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Lodash _.create


The lodash _.create method is a utility function that creates an object that inherits from the specified prototype object. This function can be used to create an object with a specific prototype chain without invoking the constructor function, which is useful in some scenarios where object creation is restricted.

To use _.create, simply pass in the prototype object that you want to use as the new object's prototype. Here is an example:

let myPrototype = {
  hello() {
    console.log("Hello, world!");

let myObject = _.create(myPrototype);

myObject.hello(); // "Hello, world!"

In the above example, myObject is created using _.create and inherits from myPrototype. So, when we call myObject.hello(), we can see that it logs "Hello, world!" to the console, which is defined in the hello method of myPrototype.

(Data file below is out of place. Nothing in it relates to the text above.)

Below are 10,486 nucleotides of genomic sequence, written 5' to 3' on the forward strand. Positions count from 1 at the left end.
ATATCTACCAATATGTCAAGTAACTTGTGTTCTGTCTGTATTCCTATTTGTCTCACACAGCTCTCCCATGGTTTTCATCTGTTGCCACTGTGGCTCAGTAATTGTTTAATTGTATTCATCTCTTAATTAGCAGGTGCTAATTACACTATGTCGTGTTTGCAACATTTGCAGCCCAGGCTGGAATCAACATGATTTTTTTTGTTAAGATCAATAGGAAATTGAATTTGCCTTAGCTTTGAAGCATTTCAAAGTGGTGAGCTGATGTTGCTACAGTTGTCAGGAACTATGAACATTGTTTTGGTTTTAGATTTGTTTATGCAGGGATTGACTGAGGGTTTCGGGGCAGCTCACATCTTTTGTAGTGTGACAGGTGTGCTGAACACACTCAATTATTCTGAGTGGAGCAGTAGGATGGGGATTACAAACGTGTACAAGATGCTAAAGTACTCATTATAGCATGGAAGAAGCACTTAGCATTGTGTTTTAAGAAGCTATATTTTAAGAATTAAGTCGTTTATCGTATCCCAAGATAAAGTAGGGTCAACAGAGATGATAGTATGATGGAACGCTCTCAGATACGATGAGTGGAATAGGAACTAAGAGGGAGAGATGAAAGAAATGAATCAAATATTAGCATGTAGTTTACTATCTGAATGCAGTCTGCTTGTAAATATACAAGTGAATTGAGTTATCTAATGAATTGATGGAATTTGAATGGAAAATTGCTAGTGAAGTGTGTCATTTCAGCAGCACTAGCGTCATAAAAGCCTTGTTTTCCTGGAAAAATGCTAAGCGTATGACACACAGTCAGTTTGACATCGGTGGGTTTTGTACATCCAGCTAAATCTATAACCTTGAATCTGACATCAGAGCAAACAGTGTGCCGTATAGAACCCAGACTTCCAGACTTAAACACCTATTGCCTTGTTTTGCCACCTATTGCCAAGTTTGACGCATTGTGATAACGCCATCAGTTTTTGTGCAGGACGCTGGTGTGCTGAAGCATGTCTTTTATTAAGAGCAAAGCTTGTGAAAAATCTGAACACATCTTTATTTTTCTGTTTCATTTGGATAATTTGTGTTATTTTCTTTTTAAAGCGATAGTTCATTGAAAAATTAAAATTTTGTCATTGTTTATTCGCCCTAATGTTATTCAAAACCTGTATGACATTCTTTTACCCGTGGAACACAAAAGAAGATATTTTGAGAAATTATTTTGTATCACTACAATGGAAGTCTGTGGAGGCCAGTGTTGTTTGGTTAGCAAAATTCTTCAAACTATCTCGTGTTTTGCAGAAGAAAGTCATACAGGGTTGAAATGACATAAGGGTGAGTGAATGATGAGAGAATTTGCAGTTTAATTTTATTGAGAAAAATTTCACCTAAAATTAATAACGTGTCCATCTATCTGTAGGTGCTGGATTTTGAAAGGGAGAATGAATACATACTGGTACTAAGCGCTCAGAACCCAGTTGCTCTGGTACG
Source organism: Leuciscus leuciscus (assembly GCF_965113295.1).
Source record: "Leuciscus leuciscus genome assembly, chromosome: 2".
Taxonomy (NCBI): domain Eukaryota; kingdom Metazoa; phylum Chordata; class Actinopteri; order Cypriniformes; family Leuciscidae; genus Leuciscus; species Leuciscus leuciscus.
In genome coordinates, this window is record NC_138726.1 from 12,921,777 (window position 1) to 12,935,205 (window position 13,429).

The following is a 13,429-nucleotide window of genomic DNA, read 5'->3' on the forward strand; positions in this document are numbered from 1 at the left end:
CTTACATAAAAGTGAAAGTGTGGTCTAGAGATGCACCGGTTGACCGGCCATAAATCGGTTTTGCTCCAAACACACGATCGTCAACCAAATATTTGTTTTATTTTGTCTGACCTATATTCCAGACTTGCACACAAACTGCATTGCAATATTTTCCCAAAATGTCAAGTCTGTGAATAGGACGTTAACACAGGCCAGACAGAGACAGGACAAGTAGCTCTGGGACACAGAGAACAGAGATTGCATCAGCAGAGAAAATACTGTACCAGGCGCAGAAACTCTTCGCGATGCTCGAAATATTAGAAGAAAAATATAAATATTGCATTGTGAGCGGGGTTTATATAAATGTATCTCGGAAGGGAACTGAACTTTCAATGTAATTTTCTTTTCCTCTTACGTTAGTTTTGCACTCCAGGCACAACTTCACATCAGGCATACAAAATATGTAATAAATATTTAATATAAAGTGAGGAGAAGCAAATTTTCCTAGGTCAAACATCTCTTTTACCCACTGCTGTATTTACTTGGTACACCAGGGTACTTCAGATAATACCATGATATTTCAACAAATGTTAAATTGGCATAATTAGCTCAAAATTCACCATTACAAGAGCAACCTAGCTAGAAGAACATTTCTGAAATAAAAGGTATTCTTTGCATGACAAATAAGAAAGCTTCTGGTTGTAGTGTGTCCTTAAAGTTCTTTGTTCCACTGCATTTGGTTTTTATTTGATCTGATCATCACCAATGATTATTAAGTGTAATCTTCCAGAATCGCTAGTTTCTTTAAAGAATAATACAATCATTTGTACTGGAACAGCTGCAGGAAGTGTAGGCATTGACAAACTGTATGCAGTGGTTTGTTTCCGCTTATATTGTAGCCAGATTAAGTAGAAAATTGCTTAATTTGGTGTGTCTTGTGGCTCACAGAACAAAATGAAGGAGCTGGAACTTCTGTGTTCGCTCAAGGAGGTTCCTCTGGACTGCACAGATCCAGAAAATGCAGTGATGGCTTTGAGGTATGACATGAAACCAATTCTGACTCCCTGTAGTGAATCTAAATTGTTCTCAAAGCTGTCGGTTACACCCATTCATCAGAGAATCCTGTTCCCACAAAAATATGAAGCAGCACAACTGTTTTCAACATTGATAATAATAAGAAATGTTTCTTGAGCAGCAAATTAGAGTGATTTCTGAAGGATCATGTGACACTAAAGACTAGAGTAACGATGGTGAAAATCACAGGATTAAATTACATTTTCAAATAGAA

One important thing to note is that _.create does not invoke the constructor function of the object, which means that the object is not fully initialized. This means that properties and methods added to the object's prototype in the constructor function will not be available on the newly created object.

However, properties and methods added to the object using the Object.defineProperty or Object.defineProperties functions will be available on the newly created object.

function MyClass() {
  this.message = "Hello, world!";

MyClass.prototype.hello = function() {

let myOtherObject = _.create(MyClass.prototype);

Object.defineProperty(myOtherObject, "message", {
  value: "Hello, everyone!"

myOtherObject.hello(); // "Hello, everyone!"

In the above example, we create a new object myOtherObject using _.create with MyClass.prototype as the prototype. Since we did not call the constructor function of MyClass, the message property is not set on myOtherObject.

However, we are able to set the message property on myOtherObject using Object.defineProperty, and it can be accessed by the hello method defined on the prototype of MyClass.

In summary, the _.create method is a convenient utility function for creating objects with a specific prototype. However, it does not fully initialize the object by invoking the constructor function, so some properties and methods may not be available.